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Employ in a foreign company

As an alternative to posting an employee to work in another country, you may want to offer employment with your company's foreign subsidiary, your foreign joint venture company or perhaps with a partner abroad. As these companies are foreign, it affects the employee's security and employment conditions.

The rules on posting do not apply to anyone employed by a foreign employer. Rules on working hours, annual leave, etc. may also differ from what Swedish rules say.

When the employee is employed by a foreign company, they are normally subject to the laws and regulations of that country. It is therefore important for the employee to find out how the country's social insurance and tax systems work.

It is also important for the employee to negotiate the terms and conditions of employment. Depending on the legal benefits available in the new country of employment, they may need to supplement their insurance, pension rights and so on.

Anyone planning to live abroad for at least a year should submit the form Notification – Moving abroad (SKV 7665) to the Swedish Tax Agency.

The form: Notification – Moving abroad (SKV 7665) at the Swedish Tax Agency (in Swedish)

Tax liability

A Swedish citizen working abroad for a short period of time is taxed on the income in Sweden. If the work abroad lasts six months or longer, the income may be tax-free in Sweden under the six-month rule or the one-year rule.

The person working abroad must still submit a Swedish income tax return and include the income from their foreign employer in the Swedish return. Internal rules and tax treaties govern taxation. You can read more about working abroad for up to six months on the Swedish Tax Agency's website.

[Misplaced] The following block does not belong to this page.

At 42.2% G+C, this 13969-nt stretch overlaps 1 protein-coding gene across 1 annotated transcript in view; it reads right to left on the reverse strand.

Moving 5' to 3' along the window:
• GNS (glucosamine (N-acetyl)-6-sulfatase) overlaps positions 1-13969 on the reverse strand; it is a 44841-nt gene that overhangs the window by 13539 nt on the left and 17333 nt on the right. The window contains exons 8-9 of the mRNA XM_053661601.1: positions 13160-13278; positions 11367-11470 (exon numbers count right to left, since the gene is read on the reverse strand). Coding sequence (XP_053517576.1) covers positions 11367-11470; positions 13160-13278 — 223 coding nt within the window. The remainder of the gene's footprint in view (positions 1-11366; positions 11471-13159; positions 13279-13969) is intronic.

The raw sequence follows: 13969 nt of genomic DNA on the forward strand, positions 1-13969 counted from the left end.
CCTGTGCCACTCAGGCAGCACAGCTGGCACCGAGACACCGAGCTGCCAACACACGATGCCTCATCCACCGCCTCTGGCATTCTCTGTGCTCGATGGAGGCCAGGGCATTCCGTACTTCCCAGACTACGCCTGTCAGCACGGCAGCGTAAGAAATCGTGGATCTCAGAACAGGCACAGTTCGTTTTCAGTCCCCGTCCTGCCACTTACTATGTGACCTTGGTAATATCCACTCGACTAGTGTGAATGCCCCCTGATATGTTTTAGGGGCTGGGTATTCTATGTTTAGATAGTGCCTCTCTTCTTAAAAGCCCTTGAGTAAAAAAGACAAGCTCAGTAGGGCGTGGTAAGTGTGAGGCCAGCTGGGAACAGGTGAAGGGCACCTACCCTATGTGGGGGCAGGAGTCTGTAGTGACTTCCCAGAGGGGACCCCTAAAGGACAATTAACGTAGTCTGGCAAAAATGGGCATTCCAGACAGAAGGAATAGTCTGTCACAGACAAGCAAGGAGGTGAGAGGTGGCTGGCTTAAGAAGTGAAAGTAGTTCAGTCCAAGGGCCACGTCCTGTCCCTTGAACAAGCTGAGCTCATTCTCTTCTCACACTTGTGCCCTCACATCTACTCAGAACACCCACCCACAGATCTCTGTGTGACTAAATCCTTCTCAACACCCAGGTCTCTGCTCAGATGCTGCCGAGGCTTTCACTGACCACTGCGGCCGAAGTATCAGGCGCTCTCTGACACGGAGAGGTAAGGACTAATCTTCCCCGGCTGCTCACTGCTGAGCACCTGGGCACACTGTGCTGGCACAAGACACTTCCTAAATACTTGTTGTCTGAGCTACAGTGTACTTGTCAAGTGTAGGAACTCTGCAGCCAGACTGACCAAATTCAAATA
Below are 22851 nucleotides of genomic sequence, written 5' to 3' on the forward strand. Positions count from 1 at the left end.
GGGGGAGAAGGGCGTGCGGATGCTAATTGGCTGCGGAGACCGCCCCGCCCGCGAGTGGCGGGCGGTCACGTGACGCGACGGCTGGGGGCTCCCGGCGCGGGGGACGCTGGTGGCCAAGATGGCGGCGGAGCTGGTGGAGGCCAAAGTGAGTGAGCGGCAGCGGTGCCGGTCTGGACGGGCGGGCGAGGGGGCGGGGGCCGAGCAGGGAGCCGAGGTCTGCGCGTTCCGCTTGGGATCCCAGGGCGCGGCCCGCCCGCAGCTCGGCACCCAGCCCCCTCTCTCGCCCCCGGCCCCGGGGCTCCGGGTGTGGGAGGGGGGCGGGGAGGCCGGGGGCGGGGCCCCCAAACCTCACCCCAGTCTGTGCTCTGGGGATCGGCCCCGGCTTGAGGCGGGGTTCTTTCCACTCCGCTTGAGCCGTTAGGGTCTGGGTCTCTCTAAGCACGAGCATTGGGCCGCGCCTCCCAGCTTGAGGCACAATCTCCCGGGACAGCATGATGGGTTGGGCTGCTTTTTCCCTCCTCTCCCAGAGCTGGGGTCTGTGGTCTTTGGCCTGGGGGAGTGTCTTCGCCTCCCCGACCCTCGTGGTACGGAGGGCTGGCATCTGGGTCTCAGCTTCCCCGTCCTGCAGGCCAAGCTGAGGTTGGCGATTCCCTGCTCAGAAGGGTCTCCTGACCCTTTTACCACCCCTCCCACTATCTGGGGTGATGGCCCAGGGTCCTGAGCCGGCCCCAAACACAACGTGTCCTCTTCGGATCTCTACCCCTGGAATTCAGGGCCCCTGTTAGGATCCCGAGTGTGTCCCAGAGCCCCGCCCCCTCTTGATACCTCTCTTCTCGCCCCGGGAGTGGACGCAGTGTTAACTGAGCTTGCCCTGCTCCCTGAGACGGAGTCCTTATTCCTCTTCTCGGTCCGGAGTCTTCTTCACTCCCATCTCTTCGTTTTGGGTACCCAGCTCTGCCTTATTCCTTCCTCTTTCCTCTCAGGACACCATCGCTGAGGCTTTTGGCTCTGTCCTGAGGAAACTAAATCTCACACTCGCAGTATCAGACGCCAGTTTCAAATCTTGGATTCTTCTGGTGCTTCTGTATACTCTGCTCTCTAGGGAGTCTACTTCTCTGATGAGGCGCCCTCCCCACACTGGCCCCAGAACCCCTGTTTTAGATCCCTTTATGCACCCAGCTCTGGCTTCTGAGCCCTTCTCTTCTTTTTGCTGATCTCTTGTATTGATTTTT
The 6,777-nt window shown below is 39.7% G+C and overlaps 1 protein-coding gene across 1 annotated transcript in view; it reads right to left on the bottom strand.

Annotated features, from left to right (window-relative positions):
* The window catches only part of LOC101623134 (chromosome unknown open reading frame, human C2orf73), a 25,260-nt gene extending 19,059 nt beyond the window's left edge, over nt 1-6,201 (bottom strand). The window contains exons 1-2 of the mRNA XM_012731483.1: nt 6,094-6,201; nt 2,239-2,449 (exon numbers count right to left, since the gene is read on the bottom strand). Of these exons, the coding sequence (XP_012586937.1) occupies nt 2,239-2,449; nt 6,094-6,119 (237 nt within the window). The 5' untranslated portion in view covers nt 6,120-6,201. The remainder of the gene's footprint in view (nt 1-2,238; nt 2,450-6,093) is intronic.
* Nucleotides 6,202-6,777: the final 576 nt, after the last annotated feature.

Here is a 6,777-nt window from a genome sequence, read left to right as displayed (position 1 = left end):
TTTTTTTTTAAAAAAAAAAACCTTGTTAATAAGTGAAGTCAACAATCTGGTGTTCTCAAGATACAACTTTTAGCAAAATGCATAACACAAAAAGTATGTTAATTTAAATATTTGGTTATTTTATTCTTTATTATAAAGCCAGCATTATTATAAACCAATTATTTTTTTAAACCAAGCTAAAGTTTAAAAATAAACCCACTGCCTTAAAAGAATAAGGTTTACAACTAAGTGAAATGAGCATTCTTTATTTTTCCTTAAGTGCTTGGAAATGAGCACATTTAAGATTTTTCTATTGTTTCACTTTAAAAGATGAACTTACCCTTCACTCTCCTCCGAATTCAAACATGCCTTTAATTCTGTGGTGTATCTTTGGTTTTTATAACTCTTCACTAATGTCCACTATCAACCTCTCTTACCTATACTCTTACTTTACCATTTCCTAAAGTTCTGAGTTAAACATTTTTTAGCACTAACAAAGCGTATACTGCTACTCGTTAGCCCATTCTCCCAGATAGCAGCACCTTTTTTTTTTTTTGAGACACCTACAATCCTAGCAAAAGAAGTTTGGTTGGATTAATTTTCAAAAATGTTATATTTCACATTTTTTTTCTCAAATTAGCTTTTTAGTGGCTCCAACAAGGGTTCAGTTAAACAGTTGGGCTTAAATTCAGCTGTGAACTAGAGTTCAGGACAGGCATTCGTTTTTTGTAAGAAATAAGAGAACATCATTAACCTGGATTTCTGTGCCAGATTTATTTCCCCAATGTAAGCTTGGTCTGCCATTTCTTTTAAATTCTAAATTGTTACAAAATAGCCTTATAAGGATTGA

Six-month rule and one-year rule at the Swedish Tax Agency

About short-term work abroad at the Swedish Tax Agency (in Swedish)

Social insurance

An employee can only be covered by one country's social insurance system, normally the insurance of the country of employment. There are exceptions within the EU/EEA. If a Swedish citizen is hired by a foreign employer to work abroad, they are generally covered by the social insurance system of the country of employment.

This means, among other things, that the employee stops earning a pension when they move from Sweden. The employee should therefore take this into account when negotiating the terms of employment, so that some compensation can be agreed. The employee should notify the Swedish Social Insurance Agency of the move before leaving.

To find out which country's social insurance the employee is covered by, contact the Swedish Social Insurance Agency.

What applies in the different EU countries – at Your Europe

About working abroad at the Swedish Social Insurance Agency

Contact the Swedish Social Insurance Agency

Living abroad

Persons who are resident abroad for tax purposes and who are employed by a foreign legal entity are not covered by Swedish rules at all. This means that if an employee is a citizen of the country in which the workplace is located, they are subject to the laws and rules that apply in that country.

You can check what applies in your case through the Swedish Tax Agency's overview of international employment.

Overview of international employment at the Swedish Tax Agency (in Swedish)